Data and analytics are key for smoother operations

Of course, there are many IoT solutions from which to choose. If organizations cannot generate and capture the right data, then they cannot efficiently operate fiscally responsible and environmentally conscious systems. Access to data enables organizations to efficiently generate accurate insights, while saving money and improving overall organizational performance.

This can be a challenging proposition as assets vary in size, complexity, location and proximity to each other. Traditional, high bandwidth, high-energy consumption tools (which are great for video capture or the transmission of large amounts of data) are not well-equipped to address the complex challenges of asset tracking.

As a result, low power wide area networks (LPWANs) are capturing data and providing analysis, which offers organizations long range links and an extended battery lifetime. Not only does this minimize the cost of rolling out a monitoring network, but it avoids the need for regular battery replacement cycles, which can lead to extended gaps in coverage. LPWANs also allow for sensors to be placed in hard-to-reach locations to provide the necessary data – rather than being placed depending on the available power or connectivity – and feed that data back into software systems for real-time monitoring.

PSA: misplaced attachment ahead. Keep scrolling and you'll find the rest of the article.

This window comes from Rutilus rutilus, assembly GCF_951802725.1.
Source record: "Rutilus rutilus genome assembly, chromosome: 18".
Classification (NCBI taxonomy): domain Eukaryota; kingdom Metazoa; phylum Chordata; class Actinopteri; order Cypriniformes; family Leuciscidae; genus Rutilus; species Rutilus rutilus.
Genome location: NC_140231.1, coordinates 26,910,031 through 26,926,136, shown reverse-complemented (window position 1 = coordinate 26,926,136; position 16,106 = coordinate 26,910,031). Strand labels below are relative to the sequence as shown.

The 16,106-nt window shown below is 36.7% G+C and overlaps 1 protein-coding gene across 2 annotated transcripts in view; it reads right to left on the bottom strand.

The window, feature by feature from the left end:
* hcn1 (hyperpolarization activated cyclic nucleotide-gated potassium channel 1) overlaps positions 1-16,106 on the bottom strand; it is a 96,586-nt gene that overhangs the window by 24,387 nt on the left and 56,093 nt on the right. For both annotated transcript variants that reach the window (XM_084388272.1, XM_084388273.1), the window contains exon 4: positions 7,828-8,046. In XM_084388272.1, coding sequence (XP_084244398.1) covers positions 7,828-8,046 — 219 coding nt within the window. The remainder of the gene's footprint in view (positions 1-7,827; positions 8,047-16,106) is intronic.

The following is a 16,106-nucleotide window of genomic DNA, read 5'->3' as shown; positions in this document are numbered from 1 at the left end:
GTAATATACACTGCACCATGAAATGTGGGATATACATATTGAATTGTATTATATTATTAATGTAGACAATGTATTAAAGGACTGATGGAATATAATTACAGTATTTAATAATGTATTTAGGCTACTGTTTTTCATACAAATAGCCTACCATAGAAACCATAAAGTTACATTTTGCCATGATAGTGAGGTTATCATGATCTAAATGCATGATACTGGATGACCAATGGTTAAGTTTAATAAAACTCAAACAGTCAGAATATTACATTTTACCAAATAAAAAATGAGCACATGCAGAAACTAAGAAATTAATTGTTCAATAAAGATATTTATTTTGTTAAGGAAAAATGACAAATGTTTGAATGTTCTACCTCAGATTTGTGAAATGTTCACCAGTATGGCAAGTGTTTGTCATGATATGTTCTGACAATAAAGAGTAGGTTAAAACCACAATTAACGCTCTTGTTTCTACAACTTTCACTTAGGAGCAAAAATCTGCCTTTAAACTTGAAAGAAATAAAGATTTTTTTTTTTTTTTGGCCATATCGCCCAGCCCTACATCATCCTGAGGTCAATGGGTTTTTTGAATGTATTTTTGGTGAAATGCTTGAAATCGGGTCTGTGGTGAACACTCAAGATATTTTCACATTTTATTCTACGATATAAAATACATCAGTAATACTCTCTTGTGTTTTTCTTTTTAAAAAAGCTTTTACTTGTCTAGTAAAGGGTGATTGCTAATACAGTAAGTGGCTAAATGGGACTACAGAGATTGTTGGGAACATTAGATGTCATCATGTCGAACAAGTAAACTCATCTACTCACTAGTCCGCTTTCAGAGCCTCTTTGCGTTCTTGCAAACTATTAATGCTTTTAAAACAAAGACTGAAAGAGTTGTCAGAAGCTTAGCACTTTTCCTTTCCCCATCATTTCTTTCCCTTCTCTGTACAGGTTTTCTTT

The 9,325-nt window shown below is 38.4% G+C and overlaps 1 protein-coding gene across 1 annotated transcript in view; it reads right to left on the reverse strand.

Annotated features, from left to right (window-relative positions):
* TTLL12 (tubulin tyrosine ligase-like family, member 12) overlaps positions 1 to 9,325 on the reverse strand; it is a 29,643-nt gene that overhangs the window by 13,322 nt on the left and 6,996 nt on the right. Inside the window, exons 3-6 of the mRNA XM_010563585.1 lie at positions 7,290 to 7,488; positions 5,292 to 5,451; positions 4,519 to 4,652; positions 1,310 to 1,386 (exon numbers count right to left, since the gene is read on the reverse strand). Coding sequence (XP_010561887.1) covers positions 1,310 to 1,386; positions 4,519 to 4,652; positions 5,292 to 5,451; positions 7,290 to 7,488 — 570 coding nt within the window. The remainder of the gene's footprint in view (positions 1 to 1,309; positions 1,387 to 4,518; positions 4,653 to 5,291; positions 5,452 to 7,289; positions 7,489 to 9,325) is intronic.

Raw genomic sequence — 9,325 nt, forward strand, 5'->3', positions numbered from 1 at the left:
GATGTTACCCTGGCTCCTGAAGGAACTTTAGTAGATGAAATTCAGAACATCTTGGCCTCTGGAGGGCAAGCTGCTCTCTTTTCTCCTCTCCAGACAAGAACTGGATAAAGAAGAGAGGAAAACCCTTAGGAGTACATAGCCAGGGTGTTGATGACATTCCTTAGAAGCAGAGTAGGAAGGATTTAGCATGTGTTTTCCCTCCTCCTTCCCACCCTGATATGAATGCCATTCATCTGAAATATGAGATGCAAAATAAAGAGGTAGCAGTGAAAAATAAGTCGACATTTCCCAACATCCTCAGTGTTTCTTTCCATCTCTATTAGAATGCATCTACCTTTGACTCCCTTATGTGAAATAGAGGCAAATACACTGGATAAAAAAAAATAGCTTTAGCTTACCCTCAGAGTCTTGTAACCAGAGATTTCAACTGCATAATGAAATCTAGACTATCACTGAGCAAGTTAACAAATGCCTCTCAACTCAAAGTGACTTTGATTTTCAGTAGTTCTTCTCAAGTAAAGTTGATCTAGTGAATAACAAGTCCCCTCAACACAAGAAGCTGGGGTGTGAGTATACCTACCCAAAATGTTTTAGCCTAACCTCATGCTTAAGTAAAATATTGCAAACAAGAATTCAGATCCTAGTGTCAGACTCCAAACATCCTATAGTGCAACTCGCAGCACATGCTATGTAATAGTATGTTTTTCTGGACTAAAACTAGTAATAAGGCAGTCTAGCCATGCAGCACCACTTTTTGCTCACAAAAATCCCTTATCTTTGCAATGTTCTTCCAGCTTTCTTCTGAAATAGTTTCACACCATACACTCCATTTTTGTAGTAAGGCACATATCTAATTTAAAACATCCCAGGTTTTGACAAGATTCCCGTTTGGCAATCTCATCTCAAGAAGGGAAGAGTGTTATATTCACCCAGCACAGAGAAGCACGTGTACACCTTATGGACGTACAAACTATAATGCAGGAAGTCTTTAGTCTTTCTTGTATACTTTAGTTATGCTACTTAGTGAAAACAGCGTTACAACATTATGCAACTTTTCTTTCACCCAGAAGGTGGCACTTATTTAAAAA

Organizations that know they have accurate and timely data are better positioned to make informed asset management decisions. IoT networks and battery-backed sensors can expand system potential by feeding data into machine learning databases to identify patterns, highlighting potential equipment failure and facilitating accurate resource allocation.

Meeting environmental goals